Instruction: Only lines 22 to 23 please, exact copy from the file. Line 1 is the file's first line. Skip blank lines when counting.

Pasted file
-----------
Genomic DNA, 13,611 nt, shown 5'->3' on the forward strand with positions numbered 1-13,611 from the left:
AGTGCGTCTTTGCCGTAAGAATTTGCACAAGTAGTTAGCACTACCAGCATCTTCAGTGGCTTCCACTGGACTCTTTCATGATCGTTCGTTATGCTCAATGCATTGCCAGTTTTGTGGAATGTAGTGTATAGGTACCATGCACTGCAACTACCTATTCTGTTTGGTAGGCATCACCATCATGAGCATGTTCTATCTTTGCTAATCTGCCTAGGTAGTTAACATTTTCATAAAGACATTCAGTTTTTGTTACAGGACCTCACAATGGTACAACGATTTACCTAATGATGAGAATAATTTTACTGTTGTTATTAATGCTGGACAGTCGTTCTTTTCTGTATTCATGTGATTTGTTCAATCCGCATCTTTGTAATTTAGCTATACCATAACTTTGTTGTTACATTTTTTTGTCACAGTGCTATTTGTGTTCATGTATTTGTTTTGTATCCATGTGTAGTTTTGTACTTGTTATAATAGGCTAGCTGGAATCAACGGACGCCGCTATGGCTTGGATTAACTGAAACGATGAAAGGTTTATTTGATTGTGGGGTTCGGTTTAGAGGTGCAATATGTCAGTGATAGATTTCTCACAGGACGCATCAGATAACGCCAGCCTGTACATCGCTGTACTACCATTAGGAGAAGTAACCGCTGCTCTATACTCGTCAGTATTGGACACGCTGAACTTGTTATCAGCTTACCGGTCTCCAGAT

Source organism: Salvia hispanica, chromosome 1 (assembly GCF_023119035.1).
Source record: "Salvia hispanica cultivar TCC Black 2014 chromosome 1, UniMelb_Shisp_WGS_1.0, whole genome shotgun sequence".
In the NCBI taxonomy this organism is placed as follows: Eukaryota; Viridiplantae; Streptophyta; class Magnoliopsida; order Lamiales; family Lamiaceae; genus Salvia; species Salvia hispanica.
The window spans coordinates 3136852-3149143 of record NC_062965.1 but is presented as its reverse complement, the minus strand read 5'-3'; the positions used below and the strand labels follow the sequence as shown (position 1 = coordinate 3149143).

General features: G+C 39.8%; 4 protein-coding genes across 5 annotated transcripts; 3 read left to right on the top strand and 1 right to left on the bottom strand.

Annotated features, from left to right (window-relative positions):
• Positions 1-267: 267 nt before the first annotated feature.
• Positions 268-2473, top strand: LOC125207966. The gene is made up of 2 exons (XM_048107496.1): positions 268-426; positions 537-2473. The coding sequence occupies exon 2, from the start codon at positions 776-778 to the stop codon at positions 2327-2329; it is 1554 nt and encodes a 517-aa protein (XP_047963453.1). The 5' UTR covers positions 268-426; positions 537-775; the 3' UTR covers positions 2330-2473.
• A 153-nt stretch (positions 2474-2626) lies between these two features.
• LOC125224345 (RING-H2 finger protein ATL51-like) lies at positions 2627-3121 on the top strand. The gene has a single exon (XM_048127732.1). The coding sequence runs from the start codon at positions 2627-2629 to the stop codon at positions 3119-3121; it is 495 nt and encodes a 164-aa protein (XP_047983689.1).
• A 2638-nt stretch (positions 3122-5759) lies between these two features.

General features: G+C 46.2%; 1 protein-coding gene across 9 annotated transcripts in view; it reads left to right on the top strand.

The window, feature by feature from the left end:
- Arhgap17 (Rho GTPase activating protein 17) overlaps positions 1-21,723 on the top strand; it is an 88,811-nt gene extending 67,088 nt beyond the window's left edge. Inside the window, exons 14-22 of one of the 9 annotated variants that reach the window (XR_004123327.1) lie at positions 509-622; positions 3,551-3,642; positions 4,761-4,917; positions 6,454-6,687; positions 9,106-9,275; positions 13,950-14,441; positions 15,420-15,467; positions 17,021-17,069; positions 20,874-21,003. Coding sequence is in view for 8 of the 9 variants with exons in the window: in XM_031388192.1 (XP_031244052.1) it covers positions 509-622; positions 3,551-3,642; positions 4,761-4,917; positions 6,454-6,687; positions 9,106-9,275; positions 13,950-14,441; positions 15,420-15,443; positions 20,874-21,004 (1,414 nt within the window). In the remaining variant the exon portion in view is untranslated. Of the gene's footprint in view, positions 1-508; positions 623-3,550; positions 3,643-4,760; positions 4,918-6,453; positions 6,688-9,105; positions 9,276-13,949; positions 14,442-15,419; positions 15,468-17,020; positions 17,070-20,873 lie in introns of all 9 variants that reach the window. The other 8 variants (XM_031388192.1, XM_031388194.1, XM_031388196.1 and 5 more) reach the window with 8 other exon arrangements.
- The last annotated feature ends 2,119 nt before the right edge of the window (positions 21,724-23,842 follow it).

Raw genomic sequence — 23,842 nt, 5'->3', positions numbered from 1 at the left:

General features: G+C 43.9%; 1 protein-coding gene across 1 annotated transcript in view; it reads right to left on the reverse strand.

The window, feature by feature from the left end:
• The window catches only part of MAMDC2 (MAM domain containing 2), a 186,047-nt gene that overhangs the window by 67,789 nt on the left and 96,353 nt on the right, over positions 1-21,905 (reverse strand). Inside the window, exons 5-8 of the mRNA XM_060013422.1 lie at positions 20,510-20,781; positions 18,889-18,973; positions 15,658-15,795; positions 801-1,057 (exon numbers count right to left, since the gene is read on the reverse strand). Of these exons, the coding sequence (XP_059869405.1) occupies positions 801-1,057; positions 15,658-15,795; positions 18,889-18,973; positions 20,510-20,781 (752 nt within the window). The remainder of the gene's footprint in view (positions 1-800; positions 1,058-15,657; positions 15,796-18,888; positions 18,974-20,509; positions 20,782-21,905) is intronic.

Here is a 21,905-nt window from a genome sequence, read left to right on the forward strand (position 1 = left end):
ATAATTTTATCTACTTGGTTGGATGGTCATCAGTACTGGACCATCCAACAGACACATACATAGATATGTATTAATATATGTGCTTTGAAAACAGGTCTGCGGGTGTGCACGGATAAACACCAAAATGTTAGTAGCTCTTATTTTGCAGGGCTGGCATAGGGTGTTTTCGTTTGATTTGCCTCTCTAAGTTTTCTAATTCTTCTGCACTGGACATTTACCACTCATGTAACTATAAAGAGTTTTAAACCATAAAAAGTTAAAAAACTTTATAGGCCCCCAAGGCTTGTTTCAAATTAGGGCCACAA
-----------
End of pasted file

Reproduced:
Here is a 21,905-nt window from a genome sequence, read left to right on the forward strand (position 1 = left end):
ATAATTTTATCTACTTGGTTGGATGGTCATCAGTACTGGACCATCCAACAGACACATACATAGATATGTATTAATATATGTGCTTTGAAAACAGGTCTGCGGGTGTGCACGGATAAACACCAAAATGTTAGTAGCTCTTATTTTGCAGGGCTGGCATAGGGTGTTTTCGTTTGATTTGCCTCTCTAAGTTTTCTAATTCTTCTGCACTGGACATTTACCACTCATGTAACTATAAAGAGTTTTAAACCATAAAAAGTTAAAAAACTTTATAGGCCCCCAAGGCTTGTTTCAAATTAGGGCCACAA